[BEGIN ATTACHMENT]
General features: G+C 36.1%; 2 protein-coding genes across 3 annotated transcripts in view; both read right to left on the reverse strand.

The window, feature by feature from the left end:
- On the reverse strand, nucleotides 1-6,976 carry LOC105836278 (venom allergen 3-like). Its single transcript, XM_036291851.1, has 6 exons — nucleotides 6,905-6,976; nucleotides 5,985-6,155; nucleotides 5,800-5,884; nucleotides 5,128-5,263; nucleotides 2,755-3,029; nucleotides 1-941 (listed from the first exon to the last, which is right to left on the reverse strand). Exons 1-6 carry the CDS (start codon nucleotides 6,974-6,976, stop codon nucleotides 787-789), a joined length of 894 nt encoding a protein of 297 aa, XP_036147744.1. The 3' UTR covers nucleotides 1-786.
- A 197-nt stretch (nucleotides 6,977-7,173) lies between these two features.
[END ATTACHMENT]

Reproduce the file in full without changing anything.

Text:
General features: G+C 36.1%; 2 protein-coding genes across 3 annotated transcripts in view; both read right to left on the reverse strand.

The window, feature by feature from the left end:
- On the reverse strand, nucleotides 1-6,976 carry LOC105836278 (venom allergen 3-like). Its single transcript, XM_036291851.1, has 6 exons — nucleotides 6,905-6,976; nucleotides 5,985-6,155; nucleotides 5,800-5,884; nucleotides 5,128-5,263; nucleotides 2,755-3,029; nucleotides 1-941 (listed from the first exon to the last, which is right to left on the reverse strand). Exons 1-6 carry the CDS (start codon nucleotides 6,974-6,976, stop codon nucleotides 787-789), a joined length of 894 nt encoding a protein of 297 aa, XP_036147744.1. The 3' UTR covers nucleotides 1-786.
- A 197-nt stretch (nucleotides 6,977-7,173) lies between these two features.